Saturday, January 15, 2011

Pension Plan Liabilities Plague Regina City Employees

Excepted from the Regina Leader Post

So where are most of the millions in proposed new property tax dollars going this year?

Operating costs, Sjoberg [general manager of corporate services] acknowledges. The biggest increase this year is for salaries and benefits. An extra $6.6 million is required to meet increased needs in those areas.

"That revenue is raised to support the current levels of programs and services provided to the community," he says of the tax hike, noting that while city hall's work does require a lot of employees, the total number has only recently returned to the level it was at in the late 1980s and early 1990s, despite significant growth in Regina since then.

But none of the increase would be spent to address the biggest challenge facing the city in the salaries and benefits department. That is, the pension liabilities, estimated at $238 million — about $90 million more than the city plans to take in via taxes this year.

Right now, on average, employees contribute 10.35 per cent of their salaries to the pension plan and the city matches that. In the near future, council is expected to face a decision on increasing the plan's contribution rates.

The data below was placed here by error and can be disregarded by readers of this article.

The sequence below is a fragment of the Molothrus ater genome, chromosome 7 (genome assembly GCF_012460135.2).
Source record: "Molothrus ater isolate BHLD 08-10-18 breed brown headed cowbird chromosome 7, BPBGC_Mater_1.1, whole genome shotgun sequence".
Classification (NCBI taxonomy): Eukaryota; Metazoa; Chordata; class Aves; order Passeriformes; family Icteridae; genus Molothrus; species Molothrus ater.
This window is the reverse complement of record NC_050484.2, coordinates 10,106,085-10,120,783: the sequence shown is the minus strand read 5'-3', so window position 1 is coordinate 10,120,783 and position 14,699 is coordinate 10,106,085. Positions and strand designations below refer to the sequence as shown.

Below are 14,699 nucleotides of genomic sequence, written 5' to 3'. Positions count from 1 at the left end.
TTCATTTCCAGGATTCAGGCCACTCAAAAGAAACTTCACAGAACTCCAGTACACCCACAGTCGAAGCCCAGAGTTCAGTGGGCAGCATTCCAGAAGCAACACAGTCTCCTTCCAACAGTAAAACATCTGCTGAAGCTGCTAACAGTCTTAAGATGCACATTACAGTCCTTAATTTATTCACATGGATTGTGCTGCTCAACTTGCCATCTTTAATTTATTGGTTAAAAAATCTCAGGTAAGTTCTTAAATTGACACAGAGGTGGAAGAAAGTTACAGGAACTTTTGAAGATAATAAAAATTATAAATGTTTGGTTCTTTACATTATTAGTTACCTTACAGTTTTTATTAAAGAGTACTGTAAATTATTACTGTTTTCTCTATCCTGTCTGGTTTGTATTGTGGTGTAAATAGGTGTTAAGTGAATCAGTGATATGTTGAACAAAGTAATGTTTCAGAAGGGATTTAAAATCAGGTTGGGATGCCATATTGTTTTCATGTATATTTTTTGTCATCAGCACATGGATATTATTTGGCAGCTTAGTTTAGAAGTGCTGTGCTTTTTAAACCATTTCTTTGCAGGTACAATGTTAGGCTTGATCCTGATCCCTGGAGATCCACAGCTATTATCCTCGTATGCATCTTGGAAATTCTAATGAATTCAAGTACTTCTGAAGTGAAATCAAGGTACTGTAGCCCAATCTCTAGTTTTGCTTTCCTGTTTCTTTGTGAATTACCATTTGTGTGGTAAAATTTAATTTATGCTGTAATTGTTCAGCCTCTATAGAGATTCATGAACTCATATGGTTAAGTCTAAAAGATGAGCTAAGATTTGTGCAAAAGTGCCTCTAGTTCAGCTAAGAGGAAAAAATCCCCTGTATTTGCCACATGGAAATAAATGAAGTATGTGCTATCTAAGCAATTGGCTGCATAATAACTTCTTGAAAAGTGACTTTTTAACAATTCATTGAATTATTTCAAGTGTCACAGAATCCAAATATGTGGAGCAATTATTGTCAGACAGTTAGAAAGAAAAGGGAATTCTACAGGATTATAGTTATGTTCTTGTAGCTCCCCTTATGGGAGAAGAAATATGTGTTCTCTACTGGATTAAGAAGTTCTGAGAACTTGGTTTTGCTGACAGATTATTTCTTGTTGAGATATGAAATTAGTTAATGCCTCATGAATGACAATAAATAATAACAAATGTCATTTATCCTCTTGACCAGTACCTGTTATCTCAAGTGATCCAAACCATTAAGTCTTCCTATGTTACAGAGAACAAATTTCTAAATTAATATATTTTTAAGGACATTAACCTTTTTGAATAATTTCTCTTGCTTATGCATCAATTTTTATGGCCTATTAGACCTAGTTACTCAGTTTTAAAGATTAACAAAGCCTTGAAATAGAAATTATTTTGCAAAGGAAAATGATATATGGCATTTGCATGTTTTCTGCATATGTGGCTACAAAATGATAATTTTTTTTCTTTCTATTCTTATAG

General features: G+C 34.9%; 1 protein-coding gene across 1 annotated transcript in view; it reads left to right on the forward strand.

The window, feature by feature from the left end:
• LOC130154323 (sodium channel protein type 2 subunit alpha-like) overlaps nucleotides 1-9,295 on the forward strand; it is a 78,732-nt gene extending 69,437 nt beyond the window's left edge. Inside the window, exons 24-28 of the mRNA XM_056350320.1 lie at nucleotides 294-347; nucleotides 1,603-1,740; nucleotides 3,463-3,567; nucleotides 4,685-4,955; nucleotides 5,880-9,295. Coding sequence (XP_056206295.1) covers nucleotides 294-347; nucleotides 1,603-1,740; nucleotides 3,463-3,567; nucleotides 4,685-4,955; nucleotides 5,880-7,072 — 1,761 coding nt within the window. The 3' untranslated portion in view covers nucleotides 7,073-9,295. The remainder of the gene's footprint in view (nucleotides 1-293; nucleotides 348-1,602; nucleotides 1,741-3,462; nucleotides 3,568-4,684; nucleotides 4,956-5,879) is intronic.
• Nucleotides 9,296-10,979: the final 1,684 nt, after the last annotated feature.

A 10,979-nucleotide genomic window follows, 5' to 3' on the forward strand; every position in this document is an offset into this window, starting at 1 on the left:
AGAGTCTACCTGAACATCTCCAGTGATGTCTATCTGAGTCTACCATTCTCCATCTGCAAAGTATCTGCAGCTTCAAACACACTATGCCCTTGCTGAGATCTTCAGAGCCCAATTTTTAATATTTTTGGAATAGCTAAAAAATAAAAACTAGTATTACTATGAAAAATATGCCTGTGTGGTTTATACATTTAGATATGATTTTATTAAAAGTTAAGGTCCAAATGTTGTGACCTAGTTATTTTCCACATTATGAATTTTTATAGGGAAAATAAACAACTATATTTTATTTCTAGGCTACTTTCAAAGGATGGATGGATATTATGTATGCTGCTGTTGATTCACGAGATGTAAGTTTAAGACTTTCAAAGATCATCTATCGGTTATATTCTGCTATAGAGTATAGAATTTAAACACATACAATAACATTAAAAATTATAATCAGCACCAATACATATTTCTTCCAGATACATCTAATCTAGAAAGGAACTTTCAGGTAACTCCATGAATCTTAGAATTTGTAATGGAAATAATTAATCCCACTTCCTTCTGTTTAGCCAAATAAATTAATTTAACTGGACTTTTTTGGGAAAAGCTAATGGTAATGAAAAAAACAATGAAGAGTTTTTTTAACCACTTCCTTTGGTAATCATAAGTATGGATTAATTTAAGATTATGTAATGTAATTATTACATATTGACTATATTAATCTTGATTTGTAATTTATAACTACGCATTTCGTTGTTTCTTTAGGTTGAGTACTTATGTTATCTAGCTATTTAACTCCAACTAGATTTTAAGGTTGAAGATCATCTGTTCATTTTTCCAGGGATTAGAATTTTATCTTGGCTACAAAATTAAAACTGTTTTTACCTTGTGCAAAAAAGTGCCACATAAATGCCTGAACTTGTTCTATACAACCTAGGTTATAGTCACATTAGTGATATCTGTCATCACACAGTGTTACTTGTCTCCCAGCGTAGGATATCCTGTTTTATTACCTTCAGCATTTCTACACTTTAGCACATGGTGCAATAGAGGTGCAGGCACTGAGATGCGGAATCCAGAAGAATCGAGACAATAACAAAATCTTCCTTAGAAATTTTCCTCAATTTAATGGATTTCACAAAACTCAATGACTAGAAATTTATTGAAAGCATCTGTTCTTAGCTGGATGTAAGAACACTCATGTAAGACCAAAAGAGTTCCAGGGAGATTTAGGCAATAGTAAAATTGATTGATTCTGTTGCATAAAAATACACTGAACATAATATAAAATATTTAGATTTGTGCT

Sjoberg says reports have indicated that proposal could suggest contribution rates averaging 13.85 per cent for the employee and the employer each. That would mean the city would need to come up with about an extra $3 or $4 million each year to meet its contribution obligations.

No money is allocated for that, either, in this year's budget plans.

"The 2011 proposed budget doesn't have any additional funding towards the pension deficit," Sjoberg says.

He points out there are really two options to get the pension plan — which is complex due to the involvement of numerous employer and employee groups — back on track toward sustainability.

One, contribution rates could be raised. Two, the benefits offered under the plan could be changed going forward, though past obligations would still need to be met.

Meeting the legislation requirements for pension plans can get complicated. And the prospect of increased contribution rates isn't appealing to employees, either, Sjoberg admits.

"It certainly becomes a recruitment and retention issue for the city," he says. "We do need to come to some resolution on this."

Fiacco says the pension issues aren't anything new, but reserves offering his opinion on the solution for the time being.

"I'll be making my comments when I'm asked to make my decisions," he says.

Pension plan problems are not isolated to the city, Sjoberg notes, but stresses the city is different than a company when it comes to addressing issues of money shortages.

"Everything we do flows back to the taxpayer," he says. "It's not as if we can create a new product, like a new iPad, and go out and sell it and generate profit. That is the reality."

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